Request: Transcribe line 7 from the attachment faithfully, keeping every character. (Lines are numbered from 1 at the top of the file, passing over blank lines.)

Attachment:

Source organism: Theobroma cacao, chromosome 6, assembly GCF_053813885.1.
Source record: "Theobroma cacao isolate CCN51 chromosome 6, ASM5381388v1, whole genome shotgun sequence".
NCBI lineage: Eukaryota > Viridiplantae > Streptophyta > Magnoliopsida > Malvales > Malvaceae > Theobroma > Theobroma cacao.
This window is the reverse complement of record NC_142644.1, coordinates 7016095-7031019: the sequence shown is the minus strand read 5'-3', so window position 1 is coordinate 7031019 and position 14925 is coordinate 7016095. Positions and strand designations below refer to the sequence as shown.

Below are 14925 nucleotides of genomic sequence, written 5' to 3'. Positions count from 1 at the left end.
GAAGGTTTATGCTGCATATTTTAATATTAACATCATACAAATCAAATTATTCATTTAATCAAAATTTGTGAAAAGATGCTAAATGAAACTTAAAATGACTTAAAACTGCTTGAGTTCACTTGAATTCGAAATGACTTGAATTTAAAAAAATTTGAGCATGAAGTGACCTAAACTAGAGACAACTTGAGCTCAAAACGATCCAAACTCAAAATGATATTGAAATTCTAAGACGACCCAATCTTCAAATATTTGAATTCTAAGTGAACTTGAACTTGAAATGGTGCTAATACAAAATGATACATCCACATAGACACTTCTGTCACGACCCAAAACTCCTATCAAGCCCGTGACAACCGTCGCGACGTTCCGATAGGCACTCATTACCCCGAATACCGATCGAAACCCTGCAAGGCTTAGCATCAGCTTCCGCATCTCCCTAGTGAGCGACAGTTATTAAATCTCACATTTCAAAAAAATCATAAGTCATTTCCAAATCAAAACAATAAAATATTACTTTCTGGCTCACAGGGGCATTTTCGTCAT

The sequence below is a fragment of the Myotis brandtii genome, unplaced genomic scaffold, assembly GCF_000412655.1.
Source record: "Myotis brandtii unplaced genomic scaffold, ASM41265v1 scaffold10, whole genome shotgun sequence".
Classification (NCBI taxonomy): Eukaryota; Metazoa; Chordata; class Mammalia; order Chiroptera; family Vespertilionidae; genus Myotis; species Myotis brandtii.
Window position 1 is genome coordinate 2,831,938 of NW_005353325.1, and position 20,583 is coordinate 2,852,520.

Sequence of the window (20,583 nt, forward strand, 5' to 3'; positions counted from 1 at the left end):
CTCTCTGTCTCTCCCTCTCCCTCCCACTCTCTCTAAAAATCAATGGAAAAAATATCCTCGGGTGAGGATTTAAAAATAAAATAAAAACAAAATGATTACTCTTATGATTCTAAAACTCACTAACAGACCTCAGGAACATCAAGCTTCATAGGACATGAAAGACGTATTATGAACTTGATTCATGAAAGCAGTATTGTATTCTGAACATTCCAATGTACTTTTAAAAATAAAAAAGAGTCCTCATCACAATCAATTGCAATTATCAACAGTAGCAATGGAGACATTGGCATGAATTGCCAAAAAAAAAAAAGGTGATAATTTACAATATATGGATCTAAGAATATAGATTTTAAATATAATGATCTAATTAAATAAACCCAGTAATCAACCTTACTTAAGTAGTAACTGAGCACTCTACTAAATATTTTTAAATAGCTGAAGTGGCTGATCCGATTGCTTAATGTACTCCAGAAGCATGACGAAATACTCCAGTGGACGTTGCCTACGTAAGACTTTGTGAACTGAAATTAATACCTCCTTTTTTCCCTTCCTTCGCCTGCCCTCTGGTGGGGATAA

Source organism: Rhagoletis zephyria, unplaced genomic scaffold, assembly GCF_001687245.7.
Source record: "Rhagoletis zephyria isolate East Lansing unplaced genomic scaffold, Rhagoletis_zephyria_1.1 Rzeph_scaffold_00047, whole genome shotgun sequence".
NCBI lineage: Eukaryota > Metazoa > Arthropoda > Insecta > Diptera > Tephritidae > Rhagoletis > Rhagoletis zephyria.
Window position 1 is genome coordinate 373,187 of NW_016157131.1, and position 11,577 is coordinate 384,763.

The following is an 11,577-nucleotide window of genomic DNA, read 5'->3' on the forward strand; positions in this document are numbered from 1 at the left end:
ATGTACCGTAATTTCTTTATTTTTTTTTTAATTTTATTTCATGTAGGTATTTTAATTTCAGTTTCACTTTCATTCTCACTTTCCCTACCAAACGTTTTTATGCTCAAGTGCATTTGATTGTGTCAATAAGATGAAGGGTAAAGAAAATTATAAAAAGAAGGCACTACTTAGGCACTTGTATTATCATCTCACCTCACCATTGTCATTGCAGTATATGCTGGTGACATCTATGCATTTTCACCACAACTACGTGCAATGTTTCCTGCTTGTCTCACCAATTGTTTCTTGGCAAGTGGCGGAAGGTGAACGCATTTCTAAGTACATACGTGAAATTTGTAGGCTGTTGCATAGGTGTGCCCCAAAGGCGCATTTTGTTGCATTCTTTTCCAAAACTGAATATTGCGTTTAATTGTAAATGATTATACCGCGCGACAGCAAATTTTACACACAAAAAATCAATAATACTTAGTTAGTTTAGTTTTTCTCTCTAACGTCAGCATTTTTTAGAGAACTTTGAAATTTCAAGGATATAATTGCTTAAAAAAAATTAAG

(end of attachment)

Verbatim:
The sequence below is a fragment of the Myotis brandtii genome, unplaced genomic scaffold, assembly GCF_000412655.1.